Now enters editor Denny Hooten, another diehard sci-fi buff (they tend to stick together).  He threatens violence if we don't let him join our group, and lends his editing computer to the task.  For three long months, we tried endless combinations of shots, and finally it seemed to gel together, with its own twisted logic.  We had our Ed Wood-type movie -- the most hideous, ridiculous, campy, tacky sci-fi we ever saw.  It was one ugly baby, worse than “Plan 9” -- and we were in love with it.  The plan was to give it the right exposure, bring it out to the public so the sci-fi crowd could judge it for themselves.  But the product was too short, at 62 minutes, and it had no beginning and no end.  It was clear that this movie, which we now officially called “Amazon Women From Outer Space,” was never completed.  As exciting as it was, we all felt unsatisfied.  Discussing and debating our predicament, we made the decision to go the extra mile and attempt to extend and complete “Amazon Women” into a 90-minute full feature, with a beginning, middle, and end.  It was too good to neglect.


Having in our group a writer, a producer, an editor, and myself a director, we were confident that we could pull it off.  Sam Oldham bashed out a script utilizing the original pages, first off.  In the revamped story, the Amazon women from outer space realize they need a male in order to ensure the survival of their species, and find the ideal mate on Earth.  They kidnap their chosen male, and the story is off and running.  With the male at the center of the new script, the title of the new movie became “The Interplanetary Surplus Male and the Amazon Women of Outer Space.”


Thirty minutes worth of movie had to be produced in order to complete the film and August 2002 was set for photography.  A crew was assembled and all the parts were cast, including the surplus male (David Rabius), the emissary to earth (Elise Muller), and the Amazon queen (Sherry Goggin).  In keeping with the character of the original material, most of the Amazon women come from the world of female bodybuilding and wrestling, including Monica LaBlanc, Brenda Kelly, Sherrie Jackson, Kellie Peters, Eve Monroe, Cynthia Bridges, Timea Majorova, Nicole Rollolazzo, Valentina Chepiga, Lauren Powers, Jayne Trcka, Amy Smith, and many more.  All participants are competing champions, professionals and amateurs, in national and worldwide tours.  In addition, Michael Dorn of TV's Star Trek joined in for a guest appearance.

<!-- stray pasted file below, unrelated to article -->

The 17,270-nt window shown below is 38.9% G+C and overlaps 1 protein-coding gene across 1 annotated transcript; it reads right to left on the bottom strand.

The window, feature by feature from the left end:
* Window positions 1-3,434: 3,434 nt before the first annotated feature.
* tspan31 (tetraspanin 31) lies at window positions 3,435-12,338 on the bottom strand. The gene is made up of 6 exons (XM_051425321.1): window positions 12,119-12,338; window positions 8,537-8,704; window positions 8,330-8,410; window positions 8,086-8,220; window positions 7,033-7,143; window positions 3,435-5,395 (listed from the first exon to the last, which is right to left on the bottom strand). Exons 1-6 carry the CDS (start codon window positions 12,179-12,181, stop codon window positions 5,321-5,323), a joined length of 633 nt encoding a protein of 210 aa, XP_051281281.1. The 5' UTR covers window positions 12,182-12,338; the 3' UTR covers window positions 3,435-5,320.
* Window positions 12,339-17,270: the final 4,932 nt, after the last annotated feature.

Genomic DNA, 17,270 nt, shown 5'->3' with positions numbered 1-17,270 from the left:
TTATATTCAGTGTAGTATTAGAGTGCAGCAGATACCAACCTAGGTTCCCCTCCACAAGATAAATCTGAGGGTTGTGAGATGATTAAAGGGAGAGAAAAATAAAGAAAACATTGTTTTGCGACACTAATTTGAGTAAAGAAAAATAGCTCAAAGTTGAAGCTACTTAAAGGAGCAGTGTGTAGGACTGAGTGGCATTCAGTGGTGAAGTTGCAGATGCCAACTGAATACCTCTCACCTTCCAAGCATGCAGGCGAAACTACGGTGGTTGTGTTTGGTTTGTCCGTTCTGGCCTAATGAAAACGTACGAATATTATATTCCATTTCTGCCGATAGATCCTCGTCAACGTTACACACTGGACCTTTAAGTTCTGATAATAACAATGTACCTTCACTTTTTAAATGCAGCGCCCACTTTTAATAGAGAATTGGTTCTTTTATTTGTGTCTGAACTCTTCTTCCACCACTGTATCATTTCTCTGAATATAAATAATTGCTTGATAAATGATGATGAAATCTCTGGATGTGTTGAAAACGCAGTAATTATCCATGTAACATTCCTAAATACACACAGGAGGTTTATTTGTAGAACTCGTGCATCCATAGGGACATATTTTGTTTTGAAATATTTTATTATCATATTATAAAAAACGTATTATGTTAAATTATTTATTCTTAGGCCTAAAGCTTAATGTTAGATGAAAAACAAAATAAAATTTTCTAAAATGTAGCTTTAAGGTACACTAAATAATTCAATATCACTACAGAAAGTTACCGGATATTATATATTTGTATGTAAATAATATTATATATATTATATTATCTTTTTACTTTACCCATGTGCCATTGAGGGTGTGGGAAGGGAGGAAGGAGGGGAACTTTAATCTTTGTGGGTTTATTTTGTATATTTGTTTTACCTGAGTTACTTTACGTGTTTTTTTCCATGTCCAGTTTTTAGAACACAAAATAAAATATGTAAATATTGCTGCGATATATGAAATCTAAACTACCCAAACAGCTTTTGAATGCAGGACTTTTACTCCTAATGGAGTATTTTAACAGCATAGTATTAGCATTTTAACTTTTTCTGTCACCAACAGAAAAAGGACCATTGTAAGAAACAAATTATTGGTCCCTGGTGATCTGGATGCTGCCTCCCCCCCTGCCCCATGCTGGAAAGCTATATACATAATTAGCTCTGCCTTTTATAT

Despite the fact that at the last minute our financial backer pulled out, leaving us with no money for production, the entire cast and crew stayed on and worked for deferred payment in order to complete the 18-day shoot.  Miraculously the filming was completed to my satisfaction, using credit cards and other funds our producer scraped together.  Now, with all the material “in the can,” we are back in the editing room and visual effects lab.


As I said in the beginning, Sam’s phone call changed things for me.  Maybe I am now a co-director with Ed Wood on a movie, maybe with someone else.  In any event, we are going to end up with a very funny, very campy, very authentic 50’s-style sci-fi spoof.  You will not find any continuity or sanity in it, but when it is finished around the end of the year, you will be able to experience our sci-fi discovery.  In order not to spoil the delight, I won’t reveal the surprises in store for viewers of “The Interplanetary Surplus Male and the Amazon Women of Outer Space.”  But we are convinced that when it is available and you get your hands on this treasure, you will enjoy it as much as we are enjoying it now.